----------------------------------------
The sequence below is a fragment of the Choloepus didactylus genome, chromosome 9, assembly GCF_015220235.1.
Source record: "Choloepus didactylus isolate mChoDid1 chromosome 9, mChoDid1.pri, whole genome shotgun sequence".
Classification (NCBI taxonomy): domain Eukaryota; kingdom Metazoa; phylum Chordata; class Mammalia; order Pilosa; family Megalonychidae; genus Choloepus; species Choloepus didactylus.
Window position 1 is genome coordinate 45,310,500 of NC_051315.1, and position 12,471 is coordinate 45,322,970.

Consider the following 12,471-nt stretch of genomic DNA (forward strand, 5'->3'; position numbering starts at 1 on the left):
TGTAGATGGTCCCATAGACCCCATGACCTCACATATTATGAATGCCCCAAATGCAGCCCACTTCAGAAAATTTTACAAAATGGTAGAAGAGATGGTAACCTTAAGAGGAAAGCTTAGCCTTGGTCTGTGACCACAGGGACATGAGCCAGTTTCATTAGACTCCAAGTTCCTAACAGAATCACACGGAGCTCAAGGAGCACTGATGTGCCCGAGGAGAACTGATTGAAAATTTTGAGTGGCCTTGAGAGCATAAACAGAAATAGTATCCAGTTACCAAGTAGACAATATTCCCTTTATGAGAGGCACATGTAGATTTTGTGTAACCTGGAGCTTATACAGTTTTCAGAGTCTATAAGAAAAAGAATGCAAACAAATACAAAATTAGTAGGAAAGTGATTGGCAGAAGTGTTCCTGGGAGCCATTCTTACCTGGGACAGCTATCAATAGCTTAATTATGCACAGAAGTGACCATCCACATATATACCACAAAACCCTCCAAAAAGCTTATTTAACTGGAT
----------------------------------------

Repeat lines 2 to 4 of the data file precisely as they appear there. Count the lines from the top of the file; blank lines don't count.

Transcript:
Source record: "Choloepus didactylus isolate mChoDid1 chromosome 9, mChoDid1.pri, whole genome shotgun sequence".
Classification (NCBI taxonomy): domain Eukaryota; kingdom Metazoa; phylum Chordata; class Mammalia; order Pilosa; family Megalonychidae; genus Choloepus; species Choloepus didactylus.
Window position 1 is genome coordinate 45,310,500 of NC_051315.1, and position 12,471 is coordinate 45,322,970.